Pranab Mukherjee visits Waterloo, Belgium, on Thursday. (PTI)
Brussels, Oct. 4: Not far from the battlefield of Waterloo, a favourite site for Pranab Mukherjee who hates visiting any place as a tourist, the President said Pakistani “non-state actors” do not drop down from heaven.
“Non-state actors, that is the phrase they used, then I responded by saying that non-state actors are not coming from heaven. Non-state actors are coming from territory under your (Pakistan’s) control,” Mukherjee told a local news channel.
But he added: “I can change my friends if I like but I cannot change my neighbours. I shall have to accept the neighbour the way he is.… Whether I like it or not does not matter. Therefore, it is for me to decide whether I live with my neighbour in tension or in peace. We opted for peace.”
Mukherjee made a point of visiting Waterloo, the site of the great war that ended Napoleon’s ambitions and marked a milestone in the evolution of modern Europe, in the course of his busy schedule in Brussels.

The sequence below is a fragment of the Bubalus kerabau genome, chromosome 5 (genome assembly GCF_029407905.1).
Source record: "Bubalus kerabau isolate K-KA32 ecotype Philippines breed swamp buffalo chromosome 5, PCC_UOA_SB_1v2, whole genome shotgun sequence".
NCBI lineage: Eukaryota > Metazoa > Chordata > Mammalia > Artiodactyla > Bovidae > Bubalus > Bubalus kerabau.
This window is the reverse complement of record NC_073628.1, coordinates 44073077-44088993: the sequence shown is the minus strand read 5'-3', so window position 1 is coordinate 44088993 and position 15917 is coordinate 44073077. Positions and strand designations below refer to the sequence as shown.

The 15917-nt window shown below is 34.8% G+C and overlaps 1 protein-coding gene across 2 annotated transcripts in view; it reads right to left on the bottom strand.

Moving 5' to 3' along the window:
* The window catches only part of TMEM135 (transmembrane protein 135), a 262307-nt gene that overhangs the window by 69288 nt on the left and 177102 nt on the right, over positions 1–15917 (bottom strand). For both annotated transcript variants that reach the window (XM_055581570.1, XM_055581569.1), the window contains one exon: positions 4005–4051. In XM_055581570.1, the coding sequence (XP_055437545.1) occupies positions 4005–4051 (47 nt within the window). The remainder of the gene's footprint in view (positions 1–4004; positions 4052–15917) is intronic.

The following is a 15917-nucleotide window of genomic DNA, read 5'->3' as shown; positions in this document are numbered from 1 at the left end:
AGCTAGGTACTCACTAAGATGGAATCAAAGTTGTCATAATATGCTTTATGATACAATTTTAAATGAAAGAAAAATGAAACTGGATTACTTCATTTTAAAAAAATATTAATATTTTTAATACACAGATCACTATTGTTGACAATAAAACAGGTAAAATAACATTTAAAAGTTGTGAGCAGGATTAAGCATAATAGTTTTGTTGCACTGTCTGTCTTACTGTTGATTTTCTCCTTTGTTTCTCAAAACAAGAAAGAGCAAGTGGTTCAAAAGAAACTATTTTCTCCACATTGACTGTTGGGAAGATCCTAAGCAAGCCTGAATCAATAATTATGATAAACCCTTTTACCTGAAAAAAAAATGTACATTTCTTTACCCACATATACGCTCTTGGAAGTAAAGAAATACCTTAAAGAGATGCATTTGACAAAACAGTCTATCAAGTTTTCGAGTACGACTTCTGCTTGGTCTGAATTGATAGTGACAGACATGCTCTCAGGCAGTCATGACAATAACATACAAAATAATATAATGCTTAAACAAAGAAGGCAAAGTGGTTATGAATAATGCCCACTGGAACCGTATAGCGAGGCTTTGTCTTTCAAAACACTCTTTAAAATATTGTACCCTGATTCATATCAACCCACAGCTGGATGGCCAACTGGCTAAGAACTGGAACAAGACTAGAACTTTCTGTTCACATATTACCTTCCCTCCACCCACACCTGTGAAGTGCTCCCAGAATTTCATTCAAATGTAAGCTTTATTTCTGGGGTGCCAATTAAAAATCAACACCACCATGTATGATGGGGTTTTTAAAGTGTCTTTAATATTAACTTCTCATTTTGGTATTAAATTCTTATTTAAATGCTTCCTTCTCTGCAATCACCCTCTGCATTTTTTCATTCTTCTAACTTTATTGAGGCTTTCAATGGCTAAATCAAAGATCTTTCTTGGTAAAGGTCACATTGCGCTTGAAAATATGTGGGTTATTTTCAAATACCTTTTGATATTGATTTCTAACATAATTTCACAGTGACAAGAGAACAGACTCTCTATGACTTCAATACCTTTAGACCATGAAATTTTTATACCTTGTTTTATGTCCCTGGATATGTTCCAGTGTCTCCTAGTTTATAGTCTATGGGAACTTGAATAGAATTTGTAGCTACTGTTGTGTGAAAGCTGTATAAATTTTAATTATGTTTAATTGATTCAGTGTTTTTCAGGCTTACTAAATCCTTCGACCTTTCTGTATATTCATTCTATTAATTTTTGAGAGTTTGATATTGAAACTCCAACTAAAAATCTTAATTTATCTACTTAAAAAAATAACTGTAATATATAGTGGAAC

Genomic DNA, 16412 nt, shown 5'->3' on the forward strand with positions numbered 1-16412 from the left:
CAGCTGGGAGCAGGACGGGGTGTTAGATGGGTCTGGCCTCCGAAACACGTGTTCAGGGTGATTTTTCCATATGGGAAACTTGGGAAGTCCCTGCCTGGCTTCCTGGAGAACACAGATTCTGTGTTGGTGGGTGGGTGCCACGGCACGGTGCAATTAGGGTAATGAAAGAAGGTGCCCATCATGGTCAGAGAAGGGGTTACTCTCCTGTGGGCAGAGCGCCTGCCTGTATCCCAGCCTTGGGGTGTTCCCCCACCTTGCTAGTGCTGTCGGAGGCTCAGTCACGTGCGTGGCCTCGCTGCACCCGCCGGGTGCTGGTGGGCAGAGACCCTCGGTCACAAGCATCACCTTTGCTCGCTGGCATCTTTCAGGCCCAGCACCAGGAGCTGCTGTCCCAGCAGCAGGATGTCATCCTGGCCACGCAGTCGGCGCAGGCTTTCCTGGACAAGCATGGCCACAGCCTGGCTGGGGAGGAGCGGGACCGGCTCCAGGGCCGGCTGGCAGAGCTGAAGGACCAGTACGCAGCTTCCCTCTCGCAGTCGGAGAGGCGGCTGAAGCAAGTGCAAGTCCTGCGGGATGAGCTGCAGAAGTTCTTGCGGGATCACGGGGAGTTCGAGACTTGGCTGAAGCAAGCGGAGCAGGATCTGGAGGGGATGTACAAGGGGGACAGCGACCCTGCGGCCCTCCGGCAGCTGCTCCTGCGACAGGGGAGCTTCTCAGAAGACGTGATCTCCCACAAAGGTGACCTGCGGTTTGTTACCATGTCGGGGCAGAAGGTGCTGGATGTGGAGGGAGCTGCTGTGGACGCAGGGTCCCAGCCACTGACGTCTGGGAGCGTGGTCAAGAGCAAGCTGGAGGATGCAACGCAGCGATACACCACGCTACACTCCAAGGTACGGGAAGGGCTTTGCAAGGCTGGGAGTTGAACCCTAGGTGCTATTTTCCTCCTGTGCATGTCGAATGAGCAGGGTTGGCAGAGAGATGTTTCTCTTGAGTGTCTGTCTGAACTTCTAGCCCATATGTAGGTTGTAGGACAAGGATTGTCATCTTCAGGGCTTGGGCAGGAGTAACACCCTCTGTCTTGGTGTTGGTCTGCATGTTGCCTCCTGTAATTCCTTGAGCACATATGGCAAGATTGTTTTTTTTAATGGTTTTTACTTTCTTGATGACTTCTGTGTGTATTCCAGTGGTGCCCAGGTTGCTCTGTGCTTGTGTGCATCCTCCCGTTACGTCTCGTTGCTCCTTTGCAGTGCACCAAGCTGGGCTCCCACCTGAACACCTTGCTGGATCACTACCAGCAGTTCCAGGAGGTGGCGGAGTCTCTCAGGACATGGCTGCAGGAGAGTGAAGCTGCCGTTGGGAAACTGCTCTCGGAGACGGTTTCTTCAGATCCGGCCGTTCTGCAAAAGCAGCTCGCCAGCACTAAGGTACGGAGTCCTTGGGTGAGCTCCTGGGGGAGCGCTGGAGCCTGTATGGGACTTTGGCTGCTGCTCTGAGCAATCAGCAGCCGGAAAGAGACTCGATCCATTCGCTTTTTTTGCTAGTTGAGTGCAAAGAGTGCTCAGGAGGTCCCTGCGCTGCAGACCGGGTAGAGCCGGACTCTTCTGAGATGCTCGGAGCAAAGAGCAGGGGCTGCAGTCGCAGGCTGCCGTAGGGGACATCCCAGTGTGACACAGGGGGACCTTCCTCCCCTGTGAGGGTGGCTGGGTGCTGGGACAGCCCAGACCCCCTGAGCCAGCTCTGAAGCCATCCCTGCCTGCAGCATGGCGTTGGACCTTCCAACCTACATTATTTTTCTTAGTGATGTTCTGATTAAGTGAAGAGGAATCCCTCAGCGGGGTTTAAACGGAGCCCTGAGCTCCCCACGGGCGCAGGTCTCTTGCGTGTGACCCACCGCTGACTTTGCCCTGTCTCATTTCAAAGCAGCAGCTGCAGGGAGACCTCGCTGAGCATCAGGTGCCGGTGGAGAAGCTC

A younger Mukherjee had visited the site first in 1980 as commerce minister to suggest to then Prime Minister Indira Gandhi that India recreate a similar tourism site. He was apparently stumped by a smiling Indira who asked him to come up with a battlefield where ancient Indians had won.
“Europe has gone through centuries of war… the Hundred-Year War between England and France… the Napoleonic Wars, the two World Wars…. European civilisation has overcome baser instincts and today they can be credited as having given the world many great ideas… the Renaissance, the Industrial Revolution and now the idea of a common market and a European Union,” Mukherjee told Indian journalists in an informal chat.
In the past 50 years, it has been Europe which has been advocating peace, he said.
“The Europe, which used to shoulder guns earlier, now advocates peace…. France keeps England in a close embrace,” he said.
Europe, Mukherjee pointed out, had earned peace dividends — a common market and an unprecedented political union — adding perhaps that was the lesson the Indian sub-continent should learn.
“When Indira Gandhi was Prime Minister and Zulfikar Ali Bhutto was Prime Minister of Pakistan, India entered into an agreement which is known as Simla Agreement. In that agreement, India ceded all occupied territories that the Indian Army had captured. As many as 91,000 prisoners of war were returned. This was just to show the goodwill that is our basic foreign policy,”the President said.
Mukherjee wrote in the visitors’ book at the Monument to the Unknown Soldier, quoting Gandhi: “There is no way to peace, peace is the way.”